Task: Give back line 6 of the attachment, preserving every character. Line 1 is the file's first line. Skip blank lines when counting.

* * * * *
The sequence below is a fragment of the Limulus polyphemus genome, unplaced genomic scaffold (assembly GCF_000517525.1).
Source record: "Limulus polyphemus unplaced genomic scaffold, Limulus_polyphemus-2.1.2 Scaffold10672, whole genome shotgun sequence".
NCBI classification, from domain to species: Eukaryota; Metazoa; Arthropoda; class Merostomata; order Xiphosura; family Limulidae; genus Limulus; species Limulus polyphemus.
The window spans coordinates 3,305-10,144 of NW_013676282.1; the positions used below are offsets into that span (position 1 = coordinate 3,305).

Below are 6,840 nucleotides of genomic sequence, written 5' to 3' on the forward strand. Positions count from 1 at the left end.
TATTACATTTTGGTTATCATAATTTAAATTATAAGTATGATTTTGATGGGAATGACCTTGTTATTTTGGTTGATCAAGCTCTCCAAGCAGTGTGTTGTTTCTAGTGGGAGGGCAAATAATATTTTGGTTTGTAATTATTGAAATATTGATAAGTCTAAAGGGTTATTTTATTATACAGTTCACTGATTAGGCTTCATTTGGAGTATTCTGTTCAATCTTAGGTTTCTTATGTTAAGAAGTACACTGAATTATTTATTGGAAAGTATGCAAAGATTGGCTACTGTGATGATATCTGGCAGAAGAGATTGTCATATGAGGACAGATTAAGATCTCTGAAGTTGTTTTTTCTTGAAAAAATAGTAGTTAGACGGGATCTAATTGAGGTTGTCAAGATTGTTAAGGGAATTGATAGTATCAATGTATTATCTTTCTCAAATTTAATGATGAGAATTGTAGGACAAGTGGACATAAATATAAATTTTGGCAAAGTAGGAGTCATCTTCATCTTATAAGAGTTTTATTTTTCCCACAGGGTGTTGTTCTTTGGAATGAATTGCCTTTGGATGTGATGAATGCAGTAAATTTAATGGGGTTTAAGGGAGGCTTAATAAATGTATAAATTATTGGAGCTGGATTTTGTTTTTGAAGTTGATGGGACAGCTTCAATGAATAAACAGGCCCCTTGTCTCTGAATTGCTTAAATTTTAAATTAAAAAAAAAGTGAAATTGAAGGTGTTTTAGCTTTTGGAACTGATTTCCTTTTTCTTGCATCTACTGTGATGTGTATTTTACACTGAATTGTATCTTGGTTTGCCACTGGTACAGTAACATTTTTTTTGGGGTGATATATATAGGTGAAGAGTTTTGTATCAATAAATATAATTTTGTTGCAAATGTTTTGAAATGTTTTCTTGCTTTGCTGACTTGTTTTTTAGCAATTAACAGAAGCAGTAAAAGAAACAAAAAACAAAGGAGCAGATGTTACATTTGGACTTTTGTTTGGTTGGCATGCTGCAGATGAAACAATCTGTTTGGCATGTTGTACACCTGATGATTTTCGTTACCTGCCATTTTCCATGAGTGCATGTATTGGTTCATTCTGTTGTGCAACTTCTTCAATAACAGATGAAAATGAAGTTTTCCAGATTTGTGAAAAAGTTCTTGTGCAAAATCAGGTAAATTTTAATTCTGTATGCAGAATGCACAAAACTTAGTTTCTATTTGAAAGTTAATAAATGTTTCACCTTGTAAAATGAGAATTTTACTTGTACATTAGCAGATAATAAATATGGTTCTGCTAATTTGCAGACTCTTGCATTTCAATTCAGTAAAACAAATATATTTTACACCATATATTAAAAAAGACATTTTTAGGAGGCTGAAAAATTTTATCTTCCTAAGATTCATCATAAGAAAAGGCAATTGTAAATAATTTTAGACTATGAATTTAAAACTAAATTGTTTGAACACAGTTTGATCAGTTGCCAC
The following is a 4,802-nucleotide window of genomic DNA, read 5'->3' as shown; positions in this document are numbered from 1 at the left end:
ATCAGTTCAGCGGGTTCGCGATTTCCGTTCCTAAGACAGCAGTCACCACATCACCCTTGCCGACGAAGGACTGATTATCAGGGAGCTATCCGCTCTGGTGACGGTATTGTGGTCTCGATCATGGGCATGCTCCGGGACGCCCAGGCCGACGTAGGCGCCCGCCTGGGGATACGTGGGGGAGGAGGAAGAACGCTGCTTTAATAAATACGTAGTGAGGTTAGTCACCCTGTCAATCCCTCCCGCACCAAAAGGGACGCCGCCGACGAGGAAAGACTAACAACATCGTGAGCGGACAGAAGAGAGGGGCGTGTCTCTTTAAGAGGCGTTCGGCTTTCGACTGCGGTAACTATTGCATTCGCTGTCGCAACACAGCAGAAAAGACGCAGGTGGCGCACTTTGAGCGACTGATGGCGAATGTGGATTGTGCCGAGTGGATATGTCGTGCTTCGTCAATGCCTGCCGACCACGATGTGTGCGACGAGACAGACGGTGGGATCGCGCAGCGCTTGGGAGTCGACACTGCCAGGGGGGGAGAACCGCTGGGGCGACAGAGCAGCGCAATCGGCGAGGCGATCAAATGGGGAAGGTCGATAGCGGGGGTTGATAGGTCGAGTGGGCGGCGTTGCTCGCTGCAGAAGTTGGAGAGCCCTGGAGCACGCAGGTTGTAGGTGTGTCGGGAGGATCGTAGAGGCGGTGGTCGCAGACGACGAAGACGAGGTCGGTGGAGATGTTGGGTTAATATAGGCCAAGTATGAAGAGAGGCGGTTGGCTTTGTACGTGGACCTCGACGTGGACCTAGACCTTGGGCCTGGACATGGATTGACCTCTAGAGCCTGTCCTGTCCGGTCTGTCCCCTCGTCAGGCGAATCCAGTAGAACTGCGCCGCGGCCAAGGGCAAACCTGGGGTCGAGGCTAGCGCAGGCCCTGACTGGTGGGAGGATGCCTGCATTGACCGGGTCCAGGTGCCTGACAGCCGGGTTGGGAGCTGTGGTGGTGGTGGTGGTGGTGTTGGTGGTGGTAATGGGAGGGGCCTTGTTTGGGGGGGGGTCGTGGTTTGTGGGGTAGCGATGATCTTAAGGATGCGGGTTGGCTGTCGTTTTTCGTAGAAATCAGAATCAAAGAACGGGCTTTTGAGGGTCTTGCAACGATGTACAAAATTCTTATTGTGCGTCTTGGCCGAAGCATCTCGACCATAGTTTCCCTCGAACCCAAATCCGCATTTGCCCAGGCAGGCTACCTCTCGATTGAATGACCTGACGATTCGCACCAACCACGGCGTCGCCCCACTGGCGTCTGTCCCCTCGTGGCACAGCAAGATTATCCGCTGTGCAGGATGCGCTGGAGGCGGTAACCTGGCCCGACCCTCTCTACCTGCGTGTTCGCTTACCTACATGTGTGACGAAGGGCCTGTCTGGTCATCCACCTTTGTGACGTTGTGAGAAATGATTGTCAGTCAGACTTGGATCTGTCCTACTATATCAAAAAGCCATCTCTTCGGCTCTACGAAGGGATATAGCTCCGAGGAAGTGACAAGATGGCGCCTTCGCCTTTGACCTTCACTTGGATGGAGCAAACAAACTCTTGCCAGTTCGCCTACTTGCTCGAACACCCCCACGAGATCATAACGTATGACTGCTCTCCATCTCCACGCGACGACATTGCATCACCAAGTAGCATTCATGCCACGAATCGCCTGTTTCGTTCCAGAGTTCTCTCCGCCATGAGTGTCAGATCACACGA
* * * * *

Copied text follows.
TATTACATTTTGGTTATCATAATTTAAATTATAAGTATGATTTTGATGGGAATGACCTTGTTATTTTGGTTGATCAAGCTCTCCAAGCAGTGTGTTGTTTCTAGTGGGAGGGCAAATAATATTTTGGTTTGTAATTATTGAAATATTGATAAGTCTAAAGGGTTATTTTATTATACAGTTCACTGATTAGGCTTCATTTGGAGTATTCTGTTCAATCTTAGGTTTCTTATGTTAAGAAGTACACTGAATTATTTATTGGAAAGTATGCAAAGATTGGCTACTGTGATGATATCTGGCAGAAGAGATTGTCATATGAGGACAGATTAAGATCTCTGAAGTTGTTTTTTCTTGAAAAAATAGTAGTTAGACGGGATCTAATTGAGGTTGTCAAGATTGTTAAGGGAATTGATAGTATCAATGTATTATCTTTCTCAAATTTAATGATGAGAATTGTAGGACAAGTGGACATAAATATAAATTTTGGCAAAGTAGGAGTCATCTTCATCTTATAAGAGTTTTATTTTTCCCACAGGGTGTTGTTCTTTGGAATGAATTGCCTTTGGATGTGATGAATGCAGTAAATTTAATGGGGTTTAAGGGAGGCTTAATAAATGTATAAATTATTGGAGCTGGATTTTGTTTTTGAAGTTGATGGGACAGCTTCAATGAATAAACAGGCCCCTTGTCTCTGAATTGCTTAAATTTTAAATTAAAAAAAAAGTGAAATTGAAGGTGTTTTAGCTTTTGGAACTGATTTCCTTTTTCTTGCATCTACTGTGATGTGTATTTTACACTGAATTGTATCTTGGTTTGCCACTGGTACAGTAACATTTTTTTTGGGGTGATATATATAGGTGAAGAGTTTTGTATCAATAAATATAATTTTGTTGCAAATGTTTTGAAATGTTTTCTTGCTTTGCTGACTTGTTTTTTAGCAATTAACAGAAGCAGTAAAAGAAACAAAAAACAAAGGAGCAGATGTTACATTTGGACTTTTGTTTGGTTGGCATGCTGCAGATGAAACAATCTGTTTGGCATGTTGTACACCTGATGATTTTCGTTACCTGCCATTTTCCATGAGTGCATGTATTGGTTCATTCTGTTGTGCAACTTCTTCAATAACAGATGAAAATGAAGTTTTCCAGATTTGTGAAAAAGTTCTTGTGCAAAATCAGGTAAATTTTAATTCTGTATGCAGAATGCACAAAACTTAGTTTCTATTTGAAAGTTAATAAATGTTTCACCTTGTAAAATGAGAATTTTACTTGTACATTAGCAGATAATAAATATGGTTCTGCTAATTTGCAGACTCTTGCATTTCAATTCAGTAAAACAAATATATTTTACACCATATATTAAAAAAGACATTTTTAGGAGGCTGAAAAATTTTATCTTCCTAAGATTCATCATAAGAAAAGGCAATTGTAAATAATTTTAGACTATGAATTTAAAACTAAATTGTTTGAACACAGTTTGATCAGTTGCCAC